Reigning Brasileirão and Copa Libertadores champions Flamengo have led efforts to return to action. The Rio de Janeiro club — the most supported in Brazil — took on Bangu in the Campeonato Carioca on June 18th in an empty Maracanã Stadium, only for the championship to be postponed again afterwards. The stadium’s car park, meanwhile, served as a field hospital filled with patients afflicted by the Coronavirus, one of whom reportedly died during the game.
Each club has carried out their own testing for the virus, with Corinthians finding 21 positive results from 28 players in one recent round, underlining just how far away from normality the country is.
“Rio de Janeiro have seen their state league kicking off while São Paulo has shown little interest in putting the players, staff and fans’ health in danger before the crisis has been at least somewhat controlled,” said Corinthians supporter Fabian Flausino.
“It will take some months to get clubs and states in agreement around one countrywide calendar and standard measures so we can get back to a proper return of domestic football.”
On the pitch, Corinthians will be looking to raise their game and push on from last season’s 8th placed finish in the Brasileirão.
Before the coronavirus-enforced break, they were sitting in third in Group D of the Campeonato Paulista standings, behind Red Bull Bragantino and Guarani and five points shy of second — a knockout stage qualification place — with two games left to play.
They were also knocked out of the Copa Libertadores in the second round, losing on away goals to Paraguayan side Guaraní.
“The expectations were low [for this season], due to the antagonistic styles of our coaches from 2019 to 2020, which caused the team to take a while to build chemistry and behave like Tiago Nunes expected,” continued Flausino.
“The defensive system was shaky and the attacking players’ finishing disappointed, causing Corinthians to underperform. With the team having more time to train and build chemistry [coupled with] the recent addition of Jô – top scorer of the league in 2017 – Corinthians now has what it takes to fix those problems and get things going for the remainder of the season.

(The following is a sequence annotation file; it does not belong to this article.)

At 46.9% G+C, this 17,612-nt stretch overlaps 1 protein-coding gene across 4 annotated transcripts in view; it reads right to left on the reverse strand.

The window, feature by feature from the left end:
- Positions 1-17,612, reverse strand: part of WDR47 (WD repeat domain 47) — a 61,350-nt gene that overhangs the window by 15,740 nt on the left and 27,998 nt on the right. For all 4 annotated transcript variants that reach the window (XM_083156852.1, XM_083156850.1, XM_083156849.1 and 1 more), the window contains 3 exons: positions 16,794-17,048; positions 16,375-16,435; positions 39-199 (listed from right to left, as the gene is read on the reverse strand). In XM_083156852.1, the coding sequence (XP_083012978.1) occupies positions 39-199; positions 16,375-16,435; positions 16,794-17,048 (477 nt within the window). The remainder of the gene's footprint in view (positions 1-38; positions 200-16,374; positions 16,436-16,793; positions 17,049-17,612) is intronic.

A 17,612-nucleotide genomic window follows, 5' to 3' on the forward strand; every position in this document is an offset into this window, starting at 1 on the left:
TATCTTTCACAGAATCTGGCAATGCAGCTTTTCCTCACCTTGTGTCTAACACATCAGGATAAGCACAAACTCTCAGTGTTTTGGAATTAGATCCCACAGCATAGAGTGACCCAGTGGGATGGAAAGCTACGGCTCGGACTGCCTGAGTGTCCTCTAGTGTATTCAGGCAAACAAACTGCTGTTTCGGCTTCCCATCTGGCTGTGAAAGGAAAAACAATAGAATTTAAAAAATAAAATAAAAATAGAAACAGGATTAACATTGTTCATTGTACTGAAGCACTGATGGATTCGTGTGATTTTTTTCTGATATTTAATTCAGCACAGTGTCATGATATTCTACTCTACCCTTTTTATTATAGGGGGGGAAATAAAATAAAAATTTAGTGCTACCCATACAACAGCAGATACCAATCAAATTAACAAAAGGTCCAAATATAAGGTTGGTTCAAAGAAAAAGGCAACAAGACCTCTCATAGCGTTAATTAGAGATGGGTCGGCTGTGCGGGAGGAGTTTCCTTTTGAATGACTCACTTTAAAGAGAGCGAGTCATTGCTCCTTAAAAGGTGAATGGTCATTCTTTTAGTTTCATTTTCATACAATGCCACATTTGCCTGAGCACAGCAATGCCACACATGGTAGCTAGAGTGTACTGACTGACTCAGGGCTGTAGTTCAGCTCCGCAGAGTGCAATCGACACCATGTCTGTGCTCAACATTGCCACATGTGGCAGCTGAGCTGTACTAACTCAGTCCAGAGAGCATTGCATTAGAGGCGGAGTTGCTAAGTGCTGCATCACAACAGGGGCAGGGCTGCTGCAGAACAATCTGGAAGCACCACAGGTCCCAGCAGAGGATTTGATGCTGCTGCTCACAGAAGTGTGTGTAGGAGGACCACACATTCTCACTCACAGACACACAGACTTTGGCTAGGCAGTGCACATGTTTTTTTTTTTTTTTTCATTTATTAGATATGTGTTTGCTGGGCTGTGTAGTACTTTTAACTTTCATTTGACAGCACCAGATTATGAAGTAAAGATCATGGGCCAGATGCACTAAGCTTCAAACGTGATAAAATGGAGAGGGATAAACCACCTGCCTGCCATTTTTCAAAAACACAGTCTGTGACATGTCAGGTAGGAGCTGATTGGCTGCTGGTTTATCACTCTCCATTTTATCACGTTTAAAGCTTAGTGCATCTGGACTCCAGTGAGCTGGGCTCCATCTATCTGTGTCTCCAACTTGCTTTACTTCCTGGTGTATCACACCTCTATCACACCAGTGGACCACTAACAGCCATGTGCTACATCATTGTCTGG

“Corinthians have kept most of the team’s defensive cornerstones from last season. Cássio [Ramos], Fagner, and Gil are the leaders of this defence and have the experience to give the team the confidence it needs. Luan [Vieira] and [Victor] Cantillo, although recently added to the squad, are the key players in the attack.
“Luan was King of America [South American footballer of the year] in 2017 and has shown flashes he could be the one to lead the attack with his creativity and finishing quality.
“Cantillo is the player Nunes wanted to build from the back and be incisive, needling passes between the lines and speeding up the construction [of the buildup play].
“Nunes showed in his spell at Athletico [Paranaense] that he is capable of building an attractive brand of attacking football. Having time to develop his tactics in a new group of players with different characteristics, I think he will be able to replicate the success he had in his former club.”
One can only look forward to the time when domestic Brazilian football can return proper, unencumbered and without political connotations.
In the meantime, Corinthians will continue to fight on and off the pitch. To walk with faith, because as Gilberto Gil sang, that faith doesn’t usually fail.